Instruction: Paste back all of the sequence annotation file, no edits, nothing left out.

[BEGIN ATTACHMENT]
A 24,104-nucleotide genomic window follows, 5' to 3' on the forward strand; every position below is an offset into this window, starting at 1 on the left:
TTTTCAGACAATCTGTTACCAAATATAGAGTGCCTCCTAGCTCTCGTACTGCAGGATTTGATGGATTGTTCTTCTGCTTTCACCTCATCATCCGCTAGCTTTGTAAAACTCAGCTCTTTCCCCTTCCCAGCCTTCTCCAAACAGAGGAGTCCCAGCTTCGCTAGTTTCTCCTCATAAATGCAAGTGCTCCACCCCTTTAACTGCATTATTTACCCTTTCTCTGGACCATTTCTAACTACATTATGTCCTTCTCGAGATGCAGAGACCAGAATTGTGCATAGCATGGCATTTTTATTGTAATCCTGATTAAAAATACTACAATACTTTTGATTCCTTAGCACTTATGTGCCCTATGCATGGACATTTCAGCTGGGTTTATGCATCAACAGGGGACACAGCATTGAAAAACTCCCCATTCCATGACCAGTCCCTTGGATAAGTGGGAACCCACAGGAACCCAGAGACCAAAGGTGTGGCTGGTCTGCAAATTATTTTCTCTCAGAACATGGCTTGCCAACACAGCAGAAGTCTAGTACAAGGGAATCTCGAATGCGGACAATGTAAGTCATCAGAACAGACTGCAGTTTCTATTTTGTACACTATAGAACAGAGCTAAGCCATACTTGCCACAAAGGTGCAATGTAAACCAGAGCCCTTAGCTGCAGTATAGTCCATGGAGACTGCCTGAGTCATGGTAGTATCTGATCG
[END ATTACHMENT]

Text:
A 24,104-nucleotide genomic window follows, 5' to 3' on the forward strand; every position below is an offset into this window, starting at 1 on the left:
TTTTCAGACAATCTGTTACCAAATATAGAGTGCCTCCTAGCTCTCGTACTGCAGGATTTGATGGATTGTTCTTCTGCTTTCACCTCATCATCCGCTAGCTTTGTAAAACTCAGCTCTTTCCCCTTCCCAGCCTTCTCCAAACAGAGGAGTCCCAGCTTCGCTAGTTTCTCCTCATAAATGCAAGTGCTCCACCCCTTTAACTGCATTATTTACCCTTTCTCTGGACCATTTCTAACTACATTATGTCCTTCTCGAGATGCAGAGACCAGAATTGTGCATAGCATGGCATTTTTATTGTAATCCTGATTAAAAATACTACAATACTTTTGATTCCTTAGCACTTATGTGCCCTATGCATGGACATTTCAGCTGGGTTTATGCATCAACAGGGGACACAGCATTGAAAAACTCCCCATTCCATGACCAGTCCCTTGGATAAGTGGGAACCCACAGGAACCCAGAGACCAAAGGTGTGGCTGGTCTGCAAATTATTTTCTCTCAGAACATGGCTTGCCAACACAGCAGAAGTCTAGTACAAGGGAATCTCGAATGCGGACAATGTAAGTCATCAGAACAGACTGCAGTTTCTATTTTGTACACTATAGAACAGAGCTAAGCCATACTTGCCACAAAGGTGCAATGTAAACCAGAGCCCTTAGCTGCAGTATAGTCCATGGAGACTGCCTGAGTCATGGTAGTATCTGATCG